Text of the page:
When being the odd one out, is the one you want to be
When growing up, we do our utmost to fit in. To be part of the crowd. We go all out to be the same as everyone else.
And then we realise that fitting in is the same as going unnoticed. In business, it’s imperative to get noticed, and to stand out from your competitors.
You don’t always have to offer a service or a product that nobody else is offering –a niche market can be a difficult one to earn a living from. If you’ve got what other’s need, it’s all about doing it exceptionally well, even if there are a multitude of competitors providing a similar service. Make sure you’re doing what you’re doing exceptionally well, so that your customers will come back for more.
It goes without saying that if your service is mediocre, customers’ loyalty will be easily swayed. If your product or service is available cheaper | faster | better (delete whichever is not applicable), your customers will drop you like a hot cake and become your competitor’s best friend. Offer a memorable service and you’ll have repeat customers a-plenty.
Know your customer. As in, know their name, their preferences, and how often they usually buy from you. Greeting your regulars by name is Manners 101, and knowing which of your products or services they usually buy allows you the opportunity of up-selling - if you start stocking something similar or an additional colour of their favourite product, or you’ve gained an extra skill in a set your client regularly uses, these customers should be the first to know about it. It’s easier for a client to use a reliable and regular supplier for additional services, than to find a new supplier for an extra service. If you can do it or if you’ve started selling it, make sure your customers know about it.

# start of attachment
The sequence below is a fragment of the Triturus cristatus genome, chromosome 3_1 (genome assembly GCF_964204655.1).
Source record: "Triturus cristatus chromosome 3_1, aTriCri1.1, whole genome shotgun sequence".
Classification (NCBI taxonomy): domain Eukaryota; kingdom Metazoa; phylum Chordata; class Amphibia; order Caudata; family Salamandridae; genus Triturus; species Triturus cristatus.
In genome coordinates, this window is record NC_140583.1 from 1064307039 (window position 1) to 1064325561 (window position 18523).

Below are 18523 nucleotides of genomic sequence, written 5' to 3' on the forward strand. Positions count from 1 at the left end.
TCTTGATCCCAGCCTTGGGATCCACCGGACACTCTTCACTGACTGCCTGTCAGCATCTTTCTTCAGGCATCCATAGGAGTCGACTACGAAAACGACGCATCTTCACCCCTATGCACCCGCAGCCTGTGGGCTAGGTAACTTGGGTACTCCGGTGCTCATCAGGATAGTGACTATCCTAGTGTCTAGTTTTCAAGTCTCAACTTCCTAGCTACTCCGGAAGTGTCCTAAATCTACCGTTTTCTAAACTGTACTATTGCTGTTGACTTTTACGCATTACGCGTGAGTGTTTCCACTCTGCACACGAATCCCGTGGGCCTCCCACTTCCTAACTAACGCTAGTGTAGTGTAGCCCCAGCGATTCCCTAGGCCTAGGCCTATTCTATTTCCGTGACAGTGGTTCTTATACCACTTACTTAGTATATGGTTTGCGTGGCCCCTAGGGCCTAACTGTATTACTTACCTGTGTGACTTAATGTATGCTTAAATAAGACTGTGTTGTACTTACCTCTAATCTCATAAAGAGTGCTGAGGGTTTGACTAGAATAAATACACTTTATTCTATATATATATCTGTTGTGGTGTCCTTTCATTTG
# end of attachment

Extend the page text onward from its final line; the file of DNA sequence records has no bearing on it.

Knowing their buying cycle will also allow you to see at a glance if your customer hasn’t purchased from you in their usual timeframe, enabling you to take action and get in touch with them. If your customer starts using a competitor and you don’t even realise it, they’ll probably feel justified in moving to greener pastures, and won’t give you a backward look.
If you have a CRM system, use it. It’ll help you stay on top of what’s important to your customers. Sending your customer a personal birthday also won’t go amiss. Everyone likes to feel loved!
Start how you mean to continue. If you begin your client relationship offering all the bells and whistles, and within a few months what you’re delivering barely resembles what you first supplied, your customer is likely to check out how your competitors are doing things, and they might like it! Make sure that what you initially promised is at least what you’re still delivering, a year, two or even three down the line. Your customers gave you the business because they liked what you offered, so don’t fall into the trap of taking them for granted and letting your service slide. Every relationship needs to be nurtured – even business ones!
Get up in their grill
Schedule regular meetings with your customers. You can’t put a price on face time. Sitting across the table from your client will often spark discussion about additional services or products you could offer them. It also encourages a strong relationship which engenders loyalty and support. Consistent meetings also ensures that you’re on track with your client’s expectations and allows for easier future action planning.
You don’t need to be the only person or company doing what you’re doing. Be good at it. Be special. Don’t fit in when you can stand out!